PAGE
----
Why haven’t Goten and Trunks aged in Super?

Image: Toei Animation

When Goten and Trunks were initially introduced, many fans believed that they would be the torchbearers for the next generation. Their fusion, Gotenks showcased immense power in their fight against Majin Buu. However, in Dragon Ball Super, the kids of Goku and Vegeta have been largely left out from the fight. The dynamic young duo of the Dragon Ball franchise seems to have stunted growth, but why is that the case?

History of Goten and Trunks

Trunks is born in Age 766, a year before the arrival of the androids. Goten is born in Age 767. Then we have the 7 year time skip to the Buu Saga, which happens in Age 774. Trunks is 8, while Goten is 7 years old. The duo did spend roughly two weeks in the Room of Time and Spirit but it isn’t long enough to have any drastic effect on their age.

The events of Dragon Ball: Yo! Son Goku and His Friends Return!! occur in Age 776, two years after the events of the Buu Saga. We do get the kids and their fusion Gotenks in action, but nothing about their physique implies their ageing. Then Dragon Ball Super kicked off in Age 778, with the Battle of Gods arc. 

Image: Toei Animation

What’s interesting to note is that the Moro arc happens sometime in Age 780. This is also the same time where the events of The History of Trunks take place. Trunks in the Moro arc still seems like a child. Whereas the same aged future trunks had an early teenager look to him. 

The ending of Dragon Ball Z  gave us the 28th World Martial Arts Tournament. This takes place in Age 784, where Goten is 17 while Trunks is 18. This event gave us new designs for the duo which seemed more suited to their age. 

It seems that present Goten and Trunks have taken inspiration from Ash Ketchum and maintained their same physique.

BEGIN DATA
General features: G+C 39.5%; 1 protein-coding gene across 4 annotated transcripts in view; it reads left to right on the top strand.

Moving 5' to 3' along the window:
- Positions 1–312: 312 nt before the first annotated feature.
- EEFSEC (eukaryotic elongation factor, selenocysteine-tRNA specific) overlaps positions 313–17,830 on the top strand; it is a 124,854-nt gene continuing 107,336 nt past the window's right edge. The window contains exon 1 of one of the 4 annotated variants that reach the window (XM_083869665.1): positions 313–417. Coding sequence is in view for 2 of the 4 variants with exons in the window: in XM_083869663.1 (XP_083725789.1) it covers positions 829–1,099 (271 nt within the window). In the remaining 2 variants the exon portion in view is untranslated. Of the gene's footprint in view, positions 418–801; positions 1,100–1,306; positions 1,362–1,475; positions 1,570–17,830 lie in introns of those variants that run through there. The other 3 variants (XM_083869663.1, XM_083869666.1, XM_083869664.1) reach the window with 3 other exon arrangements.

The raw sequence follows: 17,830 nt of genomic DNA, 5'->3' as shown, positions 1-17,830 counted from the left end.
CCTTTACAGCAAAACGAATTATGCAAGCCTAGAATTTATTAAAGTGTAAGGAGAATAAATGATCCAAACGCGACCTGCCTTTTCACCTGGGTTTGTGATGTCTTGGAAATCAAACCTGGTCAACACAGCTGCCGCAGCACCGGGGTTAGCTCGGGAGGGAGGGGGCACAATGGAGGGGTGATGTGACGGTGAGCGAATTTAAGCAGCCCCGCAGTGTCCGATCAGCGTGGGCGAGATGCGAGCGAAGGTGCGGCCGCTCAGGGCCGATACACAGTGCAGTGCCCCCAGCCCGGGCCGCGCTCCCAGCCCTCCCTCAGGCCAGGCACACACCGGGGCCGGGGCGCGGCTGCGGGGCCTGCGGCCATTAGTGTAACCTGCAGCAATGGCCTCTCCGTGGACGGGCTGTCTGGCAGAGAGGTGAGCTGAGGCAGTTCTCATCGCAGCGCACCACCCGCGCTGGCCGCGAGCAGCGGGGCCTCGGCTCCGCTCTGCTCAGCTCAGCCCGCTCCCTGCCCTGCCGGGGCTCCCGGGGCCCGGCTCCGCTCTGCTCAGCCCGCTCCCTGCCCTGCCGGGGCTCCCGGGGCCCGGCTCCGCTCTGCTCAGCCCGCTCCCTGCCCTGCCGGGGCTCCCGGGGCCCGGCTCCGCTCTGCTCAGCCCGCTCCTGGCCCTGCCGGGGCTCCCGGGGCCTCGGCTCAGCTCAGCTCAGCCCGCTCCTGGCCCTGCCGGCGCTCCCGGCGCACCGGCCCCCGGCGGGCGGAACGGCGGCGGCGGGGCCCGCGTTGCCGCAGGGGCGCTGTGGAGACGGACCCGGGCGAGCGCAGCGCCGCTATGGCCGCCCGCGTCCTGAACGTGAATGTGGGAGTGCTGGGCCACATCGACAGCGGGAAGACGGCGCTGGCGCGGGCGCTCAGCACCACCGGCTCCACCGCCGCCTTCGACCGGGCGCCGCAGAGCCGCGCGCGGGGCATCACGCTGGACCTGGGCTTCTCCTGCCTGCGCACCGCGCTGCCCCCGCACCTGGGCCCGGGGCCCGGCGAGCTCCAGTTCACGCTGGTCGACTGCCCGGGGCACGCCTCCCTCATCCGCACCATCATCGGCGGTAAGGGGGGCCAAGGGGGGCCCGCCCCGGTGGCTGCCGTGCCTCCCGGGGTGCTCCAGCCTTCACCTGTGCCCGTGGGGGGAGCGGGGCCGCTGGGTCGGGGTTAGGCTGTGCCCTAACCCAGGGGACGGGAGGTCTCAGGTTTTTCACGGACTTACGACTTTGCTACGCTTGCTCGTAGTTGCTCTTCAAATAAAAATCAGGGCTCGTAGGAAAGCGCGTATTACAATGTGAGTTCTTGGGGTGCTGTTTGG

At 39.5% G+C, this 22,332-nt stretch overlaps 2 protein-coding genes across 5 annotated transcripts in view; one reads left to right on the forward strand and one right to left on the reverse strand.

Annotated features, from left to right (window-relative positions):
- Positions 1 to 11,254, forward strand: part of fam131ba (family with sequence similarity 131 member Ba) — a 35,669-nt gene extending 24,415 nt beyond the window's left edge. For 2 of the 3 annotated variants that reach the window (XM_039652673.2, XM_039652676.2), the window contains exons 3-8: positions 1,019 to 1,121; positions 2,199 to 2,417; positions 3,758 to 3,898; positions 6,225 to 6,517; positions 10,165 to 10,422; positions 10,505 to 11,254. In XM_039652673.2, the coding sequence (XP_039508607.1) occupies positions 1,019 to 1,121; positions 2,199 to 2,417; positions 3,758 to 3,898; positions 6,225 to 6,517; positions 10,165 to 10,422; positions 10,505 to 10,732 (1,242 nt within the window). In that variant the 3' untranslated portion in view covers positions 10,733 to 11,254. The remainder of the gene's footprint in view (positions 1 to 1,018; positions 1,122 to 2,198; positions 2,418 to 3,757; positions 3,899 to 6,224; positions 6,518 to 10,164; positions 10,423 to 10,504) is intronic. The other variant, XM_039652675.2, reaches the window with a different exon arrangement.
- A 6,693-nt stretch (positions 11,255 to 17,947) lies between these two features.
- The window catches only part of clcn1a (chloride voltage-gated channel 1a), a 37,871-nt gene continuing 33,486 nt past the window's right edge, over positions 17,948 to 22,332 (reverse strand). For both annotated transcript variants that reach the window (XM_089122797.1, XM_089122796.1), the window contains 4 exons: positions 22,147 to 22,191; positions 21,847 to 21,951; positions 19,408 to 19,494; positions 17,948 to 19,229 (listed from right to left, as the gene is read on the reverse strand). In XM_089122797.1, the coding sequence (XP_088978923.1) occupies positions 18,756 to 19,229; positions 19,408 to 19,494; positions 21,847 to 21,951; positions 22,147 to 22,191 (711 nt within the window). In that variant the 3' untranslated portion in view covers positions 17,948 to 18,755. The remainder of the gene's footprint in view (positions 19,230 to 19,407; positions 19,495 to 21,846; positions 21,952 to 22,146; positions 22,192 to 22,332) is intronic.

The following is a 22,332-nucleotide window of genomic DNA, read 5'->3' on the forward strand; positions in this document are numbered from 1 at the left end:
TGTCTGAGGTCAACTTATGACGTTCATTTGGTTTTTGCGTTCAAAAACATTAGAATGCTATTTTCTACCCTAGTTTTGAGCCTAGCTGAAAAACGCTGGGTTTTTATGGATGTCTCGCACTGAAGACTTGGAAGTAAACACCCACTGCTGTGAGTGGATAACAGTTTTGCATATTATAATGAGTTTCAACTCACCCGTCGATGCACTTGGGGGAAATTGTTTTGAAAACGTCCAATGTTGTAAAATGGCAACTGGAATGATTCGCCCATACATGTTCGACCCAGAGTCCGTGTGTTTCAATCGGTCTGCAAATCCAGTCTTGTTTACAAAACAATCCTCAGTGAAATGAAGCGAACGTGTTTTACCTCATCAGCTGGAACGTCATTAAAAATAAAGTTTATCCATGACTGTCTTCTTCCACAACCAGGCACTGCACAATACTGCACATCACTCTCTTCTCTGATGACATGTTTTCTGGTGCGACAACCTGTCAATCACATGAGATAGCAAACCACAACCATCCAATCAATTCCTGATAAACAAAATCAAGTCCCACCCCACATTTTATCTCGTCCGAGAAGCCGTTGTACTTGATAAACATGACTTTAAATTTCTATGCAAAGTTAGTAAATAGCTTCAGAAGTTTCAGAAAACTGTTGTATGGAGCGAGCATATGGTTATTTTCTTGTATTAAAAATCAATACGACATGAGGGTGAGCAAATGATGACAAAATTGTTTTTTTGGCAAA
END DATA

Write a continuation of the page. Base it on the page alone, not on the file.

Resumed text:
The series has never given us a clear explanation of why Goten and Trunks don’t age. Nonetheless, there are a few things that could explain why Toei Animation and Shueisha have chosen to keep them as children. Dragon Ball Super is more corporate-driven than Dragon Ball Z, so every decision that the company makes is from a business standpoint. 

Image: Shueisha

Shōnen manga

The Dragon Ball Franchise takes place in the Shōnen manga. The manga brand largely pertains to young teenage boys. As a result of this, a young male protagonist is usually part of the ensemble cast. Hunter x Hunter and JoJo’s Bizarre Adventure are just a few examples of the Shōnen brand that feature at least some young characters in the show. 

This can be seen in the Dragon Ball franchise itself. Goku maintained a child-like physique till the 23rd Tenka-Ichi Budōkai, which was the last arc in Dragon Ball. In Dragon Ball Z, we are introduced to Gohan who became a young member of the Z fighters. And when Gohan grew up, Goten and Trunks were introduced to become the next youngsters in the series.

Even Dragon Ball GT follows this pattern. We are introduced to Pan and then Goku also gets wished back to a kid. Thus continuing the Shōnen tradition. It’s very likely that once Pan, Gohan’s daughter grows up, we will see Goten and Trunks with teenager designs.

Image: Toei Animation

Trunks and Mai

The Pilaf Gang wished themselves to be much younger. In the Goku Black arc, we see ‘Future’ Trunks and Mai together. This also led to present Trunks and Mai to develop some sort of attachment towards each other. It seems that Dragon Ball Super wants to keep the Trunks-Mai storyline going for a while. That may be one of the reasons why Dragon Ball Super hasn’t ‘aged’ Trunks.

As a fan of the series, it’s disappointing to see Goten and Trunks left out of major battles in Super. Adding to the dismay is the fact that they haven’t grown physically at all since the renaissance of the Dragon Ball franchise. In fact, you could even argue that the duo had more shine in the last arc of Dragon Ball Z than they had in the entirety of Dragon Ball Super.

Perhaps the new upcoming arc in the manga will give Goten and Trunks more limelight. We will just have to wait for the Jump Festa announcement to find out.